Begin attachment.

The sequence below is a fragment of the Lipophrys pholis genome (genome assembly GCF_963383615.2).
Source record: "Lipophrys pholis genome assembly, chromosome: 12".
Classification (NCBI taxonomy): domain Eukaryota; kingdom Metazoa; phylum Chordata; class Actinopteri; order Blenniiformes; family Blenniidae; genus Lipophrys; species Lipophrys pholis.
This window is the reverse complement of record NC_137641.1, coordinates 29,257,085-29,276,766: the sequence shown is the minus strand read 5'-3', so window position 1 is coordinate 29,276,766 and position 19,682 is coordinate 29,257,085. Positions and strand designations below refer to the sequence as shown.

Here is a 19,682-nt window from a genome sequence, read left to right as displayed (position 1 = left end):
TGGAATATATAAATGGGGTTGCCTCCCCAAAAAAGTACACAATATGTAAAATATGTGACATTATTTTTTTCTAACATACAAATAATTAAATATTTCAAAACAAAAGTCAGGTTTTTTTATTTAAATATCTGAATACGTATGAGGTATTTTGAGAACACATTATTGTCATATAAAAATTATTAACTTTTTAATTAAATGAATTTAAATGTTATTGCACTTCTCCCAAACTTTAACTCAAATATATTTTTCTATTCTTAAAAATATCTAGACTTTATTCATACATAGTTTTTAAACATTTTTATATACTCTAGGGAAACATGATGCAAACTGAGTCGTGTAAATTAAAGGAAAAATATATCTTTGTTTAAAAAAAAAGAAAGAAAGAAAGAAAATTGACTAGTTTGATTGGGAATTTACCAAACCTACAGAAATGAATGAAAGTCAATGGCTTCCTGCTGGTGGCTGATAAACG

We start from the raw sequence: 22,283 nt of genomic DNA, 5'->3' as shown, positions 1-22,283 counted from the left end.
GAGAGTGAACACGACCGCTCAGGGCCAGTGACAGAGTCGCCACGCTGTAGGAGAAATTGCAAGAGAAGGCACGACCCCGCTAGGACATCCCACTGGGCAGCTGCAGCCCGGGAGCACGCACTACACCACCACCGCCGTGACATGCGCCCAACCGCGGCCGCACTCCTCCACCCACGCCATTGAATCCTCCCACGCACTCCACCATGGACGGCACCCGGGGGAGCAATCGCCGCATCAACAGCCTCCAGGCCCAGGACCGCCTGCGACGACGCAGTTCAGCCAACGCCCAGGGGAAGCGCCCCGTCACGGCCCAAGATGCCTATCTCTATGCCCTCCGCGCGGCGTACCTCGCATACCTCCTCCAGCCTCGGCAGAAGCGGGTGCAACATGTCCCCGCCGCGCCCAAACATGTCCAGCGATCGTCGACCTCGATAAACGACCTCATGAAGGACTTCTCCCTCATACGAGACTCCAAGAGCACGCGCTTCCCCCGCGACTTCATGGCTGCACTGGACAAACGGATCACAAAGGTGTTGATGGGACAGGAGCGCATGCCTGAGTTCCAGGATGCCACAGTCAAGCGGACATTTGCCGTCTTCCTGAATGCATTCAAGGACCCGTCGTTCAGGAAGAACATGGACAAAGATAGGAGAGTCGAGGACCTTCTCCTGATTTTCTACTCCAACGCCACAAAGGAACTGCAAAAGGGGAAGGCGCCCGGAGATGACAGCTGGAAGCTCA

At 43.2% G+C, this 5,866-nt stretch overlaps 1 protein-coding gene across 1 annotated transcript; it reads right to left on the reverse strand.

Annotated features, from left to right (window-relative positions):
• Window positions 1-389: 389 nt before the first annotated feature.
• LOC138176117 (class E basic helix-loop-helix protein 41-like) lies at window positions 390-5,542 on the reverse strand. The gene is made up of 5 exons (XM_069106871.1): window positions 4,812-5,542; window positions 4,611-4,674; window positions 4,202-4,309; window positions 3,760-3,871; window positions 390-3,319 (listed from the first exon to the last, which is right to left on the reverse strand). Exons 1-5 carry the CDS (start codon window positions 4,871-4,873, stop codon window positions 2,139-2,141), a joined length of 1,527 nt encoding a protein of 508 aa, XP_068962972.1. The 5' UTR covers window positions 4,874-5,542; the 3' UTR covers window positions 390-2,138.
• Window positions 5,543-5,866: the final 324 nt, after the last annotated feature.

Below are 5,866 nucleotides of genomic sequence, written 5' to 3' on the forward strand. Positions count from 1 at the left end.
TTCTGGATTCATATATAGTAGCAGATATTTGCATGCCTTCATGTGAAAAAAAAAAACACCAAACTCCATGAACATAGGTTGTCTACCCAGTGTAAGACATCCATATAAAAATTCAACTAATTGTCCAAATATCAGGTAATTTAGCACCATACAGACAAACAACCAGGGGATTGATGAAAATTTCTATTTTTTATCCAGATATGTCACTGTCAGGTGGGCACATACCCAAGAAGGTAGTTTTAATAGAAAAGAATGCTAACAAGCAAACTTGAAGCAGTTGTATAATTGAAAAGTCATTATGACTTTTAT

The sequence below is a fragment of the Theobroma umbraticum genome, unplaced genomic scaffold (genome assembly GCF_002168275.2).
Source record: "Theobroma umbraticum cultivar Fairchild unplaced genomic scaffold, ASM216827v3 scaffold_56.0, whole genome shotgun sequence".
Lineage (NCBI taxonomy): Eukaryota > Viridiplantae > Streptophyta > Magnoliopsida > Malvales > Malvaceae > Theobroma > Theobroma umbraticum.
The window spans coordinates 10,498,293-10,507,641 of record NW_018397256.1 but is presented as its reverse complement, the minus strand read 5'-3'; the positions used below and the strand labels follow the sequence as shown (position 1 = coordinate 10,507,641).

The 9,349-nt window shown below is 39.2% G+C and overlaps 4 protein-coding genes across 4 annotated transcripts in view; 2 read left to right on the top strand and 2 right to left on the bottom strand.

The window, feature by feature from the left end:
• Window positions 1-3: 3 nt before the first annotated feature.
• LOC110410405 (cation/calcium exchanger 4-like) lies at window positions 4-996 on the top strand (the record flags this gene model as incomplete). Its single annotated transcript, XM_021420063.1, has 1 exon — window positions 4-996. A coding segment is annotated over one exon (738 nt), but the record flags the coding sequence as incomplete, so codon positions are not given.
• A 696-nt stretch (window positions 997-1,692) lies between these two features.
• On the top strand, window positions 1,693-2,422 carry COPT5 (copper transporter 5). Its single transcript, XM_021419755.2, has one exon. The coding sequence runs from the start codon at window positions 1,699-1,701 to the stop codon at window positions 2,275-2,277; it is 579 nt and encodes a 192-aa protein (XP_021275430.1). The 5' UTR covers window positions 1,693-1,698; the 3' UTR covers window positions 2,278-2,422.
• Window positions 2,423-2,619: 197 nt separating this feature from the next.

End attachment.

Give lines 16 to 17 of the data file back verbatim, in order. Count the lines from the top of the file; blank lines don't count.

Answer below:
The sequence below is a fragment of the Theobroma umbraticum genome, unplaced genomic scaffold (genome assembly GCF_002168275.2).
Source record: "Theobroma umbraticum cultivar Fairchild unplaced genomic scaffold, ASM216827v3 scaffold_56.0, whole genome shotgun sequence".